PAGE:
The process of Nigerian economic reforms that began in 2001 has seen concrete steps aimed at boosting the private sector:
* A bank consolidation programme was initiated in 2004 to fortify financial institutions and enhance credit access to the private sector.
* Rapid disinvestment in large enterprises was started with the privatisation of mining, communication and oil marketing corporations.
* The government deregulated oil prices in 2007 and enforced the national Fiscal Responsibility bill and the Pubic Procurement bill.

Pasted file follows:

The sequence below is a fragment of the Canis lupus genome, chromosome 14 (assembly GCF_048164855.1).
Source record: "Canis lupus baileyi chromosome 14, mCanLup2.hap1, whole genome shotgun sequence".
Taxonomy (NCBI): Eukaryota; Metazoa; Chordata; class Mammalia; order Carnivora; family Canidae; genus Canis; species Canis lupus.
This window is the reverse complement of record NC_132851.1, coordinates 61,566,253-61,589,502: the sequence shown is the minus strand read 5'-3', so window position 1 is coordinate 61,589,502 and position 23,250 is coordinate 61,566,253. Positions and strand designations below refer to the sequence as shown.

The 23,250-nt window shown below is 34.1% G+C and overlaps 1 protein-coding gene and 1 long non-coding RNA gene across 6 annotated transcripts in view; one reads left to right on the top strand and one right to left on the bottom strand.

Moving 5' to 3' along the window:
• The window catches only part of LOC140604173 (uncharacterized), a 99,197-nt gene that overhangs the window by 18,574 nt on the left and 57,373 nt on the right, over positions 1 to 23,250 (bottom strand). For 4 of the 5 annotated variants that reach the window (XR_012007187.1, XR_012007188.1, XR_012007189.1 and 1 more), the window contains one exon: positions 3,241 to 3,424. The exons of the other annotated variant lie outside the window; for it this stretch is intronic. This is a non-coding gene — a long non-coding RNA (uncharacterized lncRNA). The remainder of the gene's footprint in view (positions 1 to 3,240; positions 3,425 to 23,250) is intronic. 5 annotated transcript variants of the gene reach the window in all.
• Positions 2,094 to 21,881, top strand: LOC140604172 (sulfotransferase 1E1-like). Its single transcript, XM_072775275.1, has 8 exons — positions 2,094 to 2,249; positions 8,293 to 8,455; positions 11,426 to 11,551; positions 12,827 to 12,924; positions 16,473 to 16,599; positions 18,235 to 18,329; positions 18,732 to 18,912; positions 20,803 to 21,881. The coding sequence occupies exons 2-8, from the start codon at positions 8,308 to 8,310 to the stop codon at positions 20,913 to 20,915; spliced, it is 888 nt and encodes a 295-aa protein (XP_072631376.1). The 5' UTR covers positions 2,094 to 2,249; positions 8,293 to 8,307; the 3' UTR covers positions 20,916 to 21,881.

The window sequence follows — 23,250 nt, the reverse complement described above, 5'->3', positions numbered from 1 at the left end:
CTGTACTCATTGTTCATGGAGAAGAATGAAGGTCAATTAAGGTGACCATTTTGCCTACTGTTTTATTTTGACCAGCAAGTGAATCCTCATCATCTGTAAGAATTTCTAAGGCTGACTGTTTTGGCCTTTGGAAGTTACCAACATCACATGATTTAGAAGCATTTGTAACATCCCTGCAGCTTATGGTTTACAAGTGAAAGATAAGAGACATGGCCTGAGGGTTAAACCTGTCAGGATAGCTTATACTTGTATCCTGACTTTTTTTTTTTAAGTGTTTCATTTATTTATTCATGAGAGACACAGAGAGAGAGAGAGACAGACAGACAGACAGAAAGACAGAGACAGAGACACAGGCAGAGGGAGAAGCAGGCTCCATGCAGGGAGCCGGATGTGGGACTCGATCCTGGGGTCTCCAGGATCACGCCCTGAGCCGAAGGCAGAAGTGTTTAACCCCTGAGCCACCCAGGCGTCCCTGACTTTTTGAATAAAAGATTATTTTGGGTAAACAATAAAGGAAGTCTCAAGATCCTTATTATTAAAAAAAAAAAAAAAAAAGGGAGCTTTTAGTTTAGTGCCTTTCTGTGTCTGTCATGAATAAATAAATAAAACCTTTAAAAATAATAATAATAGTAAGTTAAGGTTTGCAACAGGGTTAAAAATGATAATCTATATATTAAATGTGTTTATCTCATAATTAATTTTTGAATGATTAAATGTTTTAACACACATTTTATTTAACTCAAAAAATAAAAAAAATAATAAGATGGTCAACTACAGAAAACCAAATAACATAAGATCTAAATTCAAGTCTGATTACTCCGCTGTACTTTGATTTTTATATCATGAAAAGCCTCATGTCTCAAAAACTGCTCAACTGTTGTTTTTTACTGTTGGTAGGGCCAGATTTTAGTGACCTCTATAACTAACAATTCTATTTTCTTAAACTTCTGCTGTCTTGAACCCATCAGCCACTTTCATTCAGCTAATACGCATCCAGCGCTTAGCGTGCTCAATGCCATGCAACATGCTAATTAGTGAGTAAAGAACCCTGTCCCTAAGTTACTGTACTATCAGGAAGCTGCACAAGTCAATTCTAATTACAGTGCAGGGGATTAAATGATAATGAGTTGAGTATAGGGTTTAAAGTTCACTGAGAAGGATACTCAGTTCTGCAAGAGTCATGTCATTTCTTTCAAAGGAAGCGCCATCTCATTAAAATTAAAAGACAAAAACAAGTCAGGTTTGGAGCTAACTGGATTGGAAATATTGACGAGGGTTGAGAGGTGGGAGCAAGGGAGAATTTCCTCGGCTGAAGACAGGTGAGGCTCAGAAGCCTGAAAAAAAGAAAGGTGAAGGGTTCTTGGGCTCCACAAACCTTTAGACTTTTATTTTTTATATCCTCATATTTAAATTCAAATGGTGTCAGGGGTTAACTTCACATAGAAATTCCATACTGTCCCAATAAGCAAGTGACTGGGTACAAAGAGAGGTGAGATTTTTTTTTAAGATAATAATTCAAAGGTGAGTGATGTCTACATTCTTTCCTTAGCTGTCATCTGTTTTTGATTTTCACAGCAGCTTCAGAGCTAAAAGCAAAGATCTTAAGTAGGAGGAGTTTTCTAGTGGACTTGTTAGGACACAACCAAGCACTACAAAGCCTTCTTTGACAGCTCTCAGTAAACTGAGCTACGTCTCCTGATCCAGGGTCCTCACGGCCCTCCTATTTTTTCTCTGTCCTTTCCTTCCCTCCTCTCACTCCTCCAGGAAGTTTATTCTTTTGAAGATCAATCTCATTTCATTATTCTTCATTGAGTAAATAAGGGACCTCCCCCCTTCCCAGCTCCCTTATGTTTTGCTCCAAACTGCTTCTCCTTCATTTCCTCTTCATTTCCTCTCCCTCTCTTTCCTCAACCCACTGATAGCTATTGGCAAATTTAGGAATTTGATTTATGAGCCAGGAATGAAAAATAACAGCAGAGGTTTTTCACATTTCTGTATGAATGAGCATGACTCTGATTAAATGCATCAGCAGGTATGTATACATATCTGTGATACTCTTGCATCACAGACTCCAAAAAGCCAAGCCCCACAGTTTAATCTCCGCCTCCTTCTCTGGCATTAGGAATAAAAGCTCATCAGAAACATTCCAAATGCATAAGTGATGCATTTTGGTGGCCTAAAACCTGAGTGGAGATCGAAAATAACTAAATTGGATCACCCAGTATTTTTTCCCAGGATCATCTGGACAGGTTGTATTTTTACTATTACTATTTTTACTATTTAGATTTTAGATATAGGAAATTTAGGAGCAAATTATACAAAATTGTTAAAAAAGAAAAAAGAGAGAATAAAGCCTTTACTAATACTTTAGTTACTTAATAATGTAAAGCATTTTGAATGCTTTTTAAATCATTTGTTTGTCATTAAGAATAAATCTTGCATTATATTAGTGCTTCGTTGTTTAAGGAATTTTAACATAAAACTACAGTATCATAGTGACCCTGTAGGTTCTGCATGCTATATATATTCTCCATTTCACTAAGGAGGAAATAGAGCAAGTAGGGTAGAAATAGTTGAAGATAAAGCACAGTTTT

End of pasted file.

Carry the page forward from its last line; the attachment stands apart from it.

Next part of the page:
Some of these measures have produced tangible results, cutting inflation and boosting international currency reserves. Their long term effects though are yet to be observed or examined.
In December 2008, the government of President Umaru Yar’Adua presented budget proposals for withdrawal of $200 million in African Development Bank trust funds to issue 10-year government bonds. The move was part of the treasury’s efforts to plug a substantial budgetary deficit amounting to almost 4% of GDP. Sadly, short term-measures such as this otherwise unremarkable decision have defined Nigerian economic policy for more than the last half century. What it needs in order to shed its Third World credentials is a unified, innovative strategy that reverses overdependence on oil and actively seeks to formalise its informal economy.